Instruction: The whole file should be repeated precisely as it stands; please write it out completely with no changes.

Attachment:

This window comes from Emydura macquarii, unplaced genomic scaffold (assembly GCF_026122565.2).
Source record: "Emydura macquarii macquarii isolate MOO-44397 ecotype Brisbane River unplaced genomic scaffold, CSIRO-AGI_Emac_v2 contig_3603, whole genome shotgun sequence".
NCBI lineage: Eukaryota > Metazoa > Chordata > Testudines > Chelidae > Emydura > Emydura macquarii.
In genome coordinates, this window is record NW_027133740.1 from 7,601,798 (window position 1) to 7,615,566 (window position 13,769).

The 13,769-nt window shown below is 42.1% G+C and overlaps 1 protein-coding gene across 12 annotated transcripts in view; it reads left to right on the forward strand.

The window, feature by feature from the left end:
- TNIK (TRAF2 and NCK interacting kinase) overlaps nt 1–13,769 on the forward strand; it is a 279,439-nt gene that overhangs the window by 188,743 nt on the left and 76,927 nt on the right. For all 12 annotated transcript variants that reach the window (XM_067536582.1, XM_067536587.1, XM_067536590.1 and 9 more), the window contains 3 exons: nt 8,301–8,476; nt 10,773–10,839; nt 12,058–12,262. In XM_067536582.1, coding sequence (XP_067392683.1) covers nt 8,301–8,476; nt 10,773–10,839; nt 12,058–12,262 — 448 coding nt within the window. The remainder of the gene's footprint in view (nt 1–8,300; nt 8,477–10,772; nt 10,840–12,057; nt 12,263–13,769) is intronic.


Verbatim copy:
This window comes from Emydura macquarii, unplaced genomic scaffold (assembly GCF_026122565.2).
Source record: "Emydura macquarii macquarii isolate MOO-44397 ecotype Brisbane River unplaced genomic scaffold, CSIRO-AGI_Emac_v2 contig_3603, whole genome shotgun sequence".
NCBI lineage: Eukaryota > Metazoa > Chordata > Testudines > Chelidae > Emydura > Emydura macquarii.
In genome coordinates, this window is record NW_027133740.1 from 7,601,798 (window position 1) to 7,615,566 (window position 13,769).

The 13,769-nt window shown below is 42.1% G+C and overlaps 1 protein-coding gene across 12 annotated transcripts in view; it reads left to right on the forward strand.

The window, feature by feature from the left end:
- TNIK (TRAF2 and NCK interacting kinase) overlaps nt 1–13,769 on the forward strand; it is a 279,439-nt gene that overhangs the window by 188,743 nt on the left and 76,927 nt on the right. For all 12 annotated transcript variants that reach the window (XM_067536582.1, XM_067536587.1, XM_067536590.1 and 9 more), the window contains 3 exons: nt 8,301–8,476; nt 10,773–10,839; nt 12,058–12,262. In XM_067536582.1, coding sequence (XP_067392683.1) covers nt 8,301–8,476; nt 10,773–10,839; nt 12,058–12,262 — 448 coding nt within the window. The remainder of the gene's footprint in view (nt 1–8,300; nt 8,477–10,772; nt 10,840–12,057; nt 12,263–13,769) is intronic.